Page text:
Make me a mature Mexican rock star, I tell my makeup lady, hang some long cool black hair on my head and pin a big mustache on my face. I need to blend with families and friends of those being naturalized as U.S. citizens this morning in Fresno. There’s already a big crowd in the convention center and about half hold documents that will allow them to officially become part of the nation I’m trying to save. But I can’t protect real Americans if some of these folks cheated to get here.
My three Spanish-speaking agents, who don’t need disguises, are periodically asked if we’re in a band. I focus on hordes of people who keep entering and heading to tables for final documentation.
“Hey,” I say to a young lady. “Where’re you from?”
“Just making sure you’re not with ISIS.”
“Why would you think that?” asks a man I assume is her husband.
“I’m responsible for security. Where’re you from?”
“A sanctuary city I’ll soon cut off federal funding to. What’re you doing in Fresno?”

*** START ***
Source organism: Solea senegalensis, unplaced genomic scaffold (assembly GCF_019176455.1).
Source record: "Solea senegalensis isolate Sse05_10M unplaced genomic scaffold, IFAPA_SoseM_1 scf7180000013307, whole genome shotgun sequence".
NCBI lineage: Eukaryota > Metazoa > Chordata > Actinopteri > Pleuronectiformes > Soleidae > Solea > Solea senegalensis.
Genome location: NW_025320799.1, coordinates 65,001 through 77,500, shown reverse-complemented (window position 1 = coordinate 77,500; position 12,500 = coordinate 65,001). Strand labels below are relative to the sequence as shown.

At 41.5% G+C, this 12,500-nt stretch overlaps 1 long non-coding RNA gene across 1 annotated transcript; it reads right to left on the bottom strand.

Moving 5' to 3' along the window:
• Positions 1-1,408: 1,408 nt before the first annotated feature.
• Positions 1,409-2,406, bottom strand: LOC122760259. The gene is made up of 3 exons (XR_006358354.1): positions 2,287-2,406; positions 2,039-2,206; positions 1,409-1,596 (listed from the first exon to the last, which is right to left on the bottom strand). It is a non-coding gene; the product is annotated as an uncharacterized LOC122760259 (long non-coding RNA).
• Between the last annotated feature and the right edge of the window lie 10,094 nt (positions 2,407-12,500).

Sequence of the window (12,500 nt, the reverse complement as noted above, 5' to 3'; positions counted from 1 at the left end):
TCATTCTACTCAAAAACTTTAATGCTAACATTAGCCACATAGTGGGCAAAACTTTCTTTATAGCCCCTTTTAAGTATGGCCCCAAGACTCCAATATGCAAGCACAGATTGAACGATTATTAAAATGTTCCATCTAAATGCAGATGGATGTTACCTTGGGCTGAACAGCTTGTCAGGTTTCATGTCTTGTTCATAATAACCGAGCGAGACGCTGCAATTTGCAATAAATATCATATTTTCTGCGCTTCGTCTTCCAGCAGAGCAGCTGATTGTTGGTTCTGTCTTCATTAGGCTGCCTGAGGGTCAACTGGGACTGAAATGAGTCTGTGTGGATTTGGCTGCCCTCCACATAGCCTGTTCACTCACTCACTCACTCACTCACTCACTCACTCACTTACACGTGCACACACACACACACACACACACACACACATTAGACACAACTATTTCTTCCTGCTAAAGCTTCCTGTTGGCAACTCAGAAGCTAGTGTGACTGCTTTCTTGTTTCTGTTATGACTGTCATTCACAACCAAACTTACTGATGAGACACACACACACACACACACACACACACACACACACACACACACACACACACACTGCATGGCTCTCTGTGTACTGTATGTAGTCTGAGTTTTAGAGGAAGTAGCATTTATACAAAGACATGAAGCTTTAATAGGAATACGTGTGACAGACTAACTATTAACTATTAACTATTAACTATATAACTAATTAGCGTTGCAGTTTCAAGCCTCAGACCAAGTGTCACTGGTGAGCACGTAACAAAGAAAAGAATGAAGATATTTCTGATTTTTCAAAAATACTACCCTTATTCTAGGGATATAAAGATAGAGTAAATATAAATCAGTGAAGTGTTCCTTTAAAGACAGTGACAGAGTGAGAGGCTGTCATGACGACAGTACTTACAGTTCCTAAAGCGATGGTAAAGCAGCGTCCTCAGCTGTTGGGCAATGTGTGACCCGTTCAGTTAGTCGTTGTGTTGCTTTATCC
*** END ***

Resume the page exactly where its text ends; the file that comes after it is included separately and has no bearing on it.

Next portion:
“I live here. Where do you live?”
“New York, usually. Part-time in the capital.”
God, they’re still swarming in, countless citizens to be and even more watching from seats in back of the hall. All of them remind me of people filmed darting across the border. Some women are wearing hijabs. You know where they’re from, lots of these men, too. And, be honest, most of the time you can’t tell the difference between a Mexican and an Arab. Both mean trouble.
My wall’s going to keep many people like these from sneaking in. Before I took over they could stay and stay and work the system and sometimes eventually become legal. It’s best just to keep them out. Soon, even if they get in, they’ll be facing many walls I build around convention centers where picture taking and hugs follow dangerous ceremonies.